Amazon has a top-secret project to revolutionize convenience stores. In the fall of 2015, the project’s leaders invited Bezos to come over and appraise their work. They rented a warehouse in South Seattle and converted part of the first floor into a 15,000-square-foot mock supermarket, erecting plywood walls, laying out shelves and gates, and mocking shoppers who could scan their stores as they walked in. Smartphone technology. Amazon's CEO and a few assistants pretended to be shopping, pushing the cart down an aisle lined with canned goods and plastic fruits and vegetables.
There are also dedicated counters, where Amazon employees play the roles of baristas, butchers, and cheese sellers, taking telemarketing list orders and adding items to Bezos’ fictional bill. Afterwards, Bezos brought program directors together and told them that while they all did great work, the experience was disjointed, according to a person who was there at the time. Customers have to wait for their meat, seafood and fruit to be weighed before adding it to their bill, which would have been fine, but the convenience store's main selling point should have been the elimination of time-wasting cashiers. Bezos asked the group to remove meat and cheese and focus on eliminating lines and cashiers.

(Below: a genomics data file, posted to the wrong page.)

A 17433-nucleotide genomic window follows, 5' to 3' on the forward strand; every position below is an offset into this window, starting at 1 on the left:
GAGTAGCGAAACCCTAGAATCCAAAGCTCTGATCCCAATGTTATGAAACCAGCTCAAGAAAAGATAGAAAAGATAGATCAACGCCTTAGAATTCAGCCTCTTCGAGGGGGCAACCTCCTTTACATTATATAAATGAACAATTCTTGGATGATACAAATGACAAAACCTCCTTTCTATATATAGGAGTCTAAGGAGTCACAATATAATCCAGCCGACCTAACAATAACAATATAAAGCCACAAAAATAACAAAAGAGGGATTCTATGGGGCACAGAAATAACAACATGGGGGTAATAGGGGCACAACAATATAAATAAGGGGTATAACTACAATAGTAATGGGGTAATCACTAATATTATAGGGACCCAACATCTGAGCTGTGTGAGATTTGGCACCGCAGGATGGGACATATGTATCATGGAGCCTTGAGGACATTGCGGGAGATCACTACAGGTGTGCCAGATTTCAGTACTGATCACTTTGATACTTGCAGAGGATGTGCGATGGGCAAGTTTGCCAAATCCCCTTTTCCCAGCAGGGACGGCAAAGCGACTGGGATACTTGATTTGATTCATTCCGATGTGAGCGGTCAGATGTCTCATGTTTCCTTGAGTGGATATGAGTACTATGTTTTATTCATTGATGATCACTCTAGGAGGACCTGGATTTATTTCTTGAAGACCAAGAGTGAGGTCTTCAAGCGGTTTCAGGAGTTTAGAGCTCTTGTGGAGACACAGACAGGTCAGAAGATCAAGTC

Another employee recalled regretfully: “This is one of the things about Amazon that we love — let’s change everything!” Almost four years later, a total of 14 Amazon Go stores have opened in Chicago, New York, San Francisco and Seattle. About a quarter the size of the original replica, the stores are located in downtown office districts and offer a small selection of sandwiches, meal kits, and convenience store merchandise such as soda, jam, and potato chips. . As Bezos had hoped, the store didn't have a cash register. Once customers scan the screen with a special app on their phone, they can walk out with their selection, and Amazon will magically charge their credit card. All things considered, the company intends to open more of these stores in the months and years to come. From a technical standpoint, the Go store is a marvel—a neat example of Amazon ability to devote enormous resources to applying the latest AI technology to solve an everyday problem.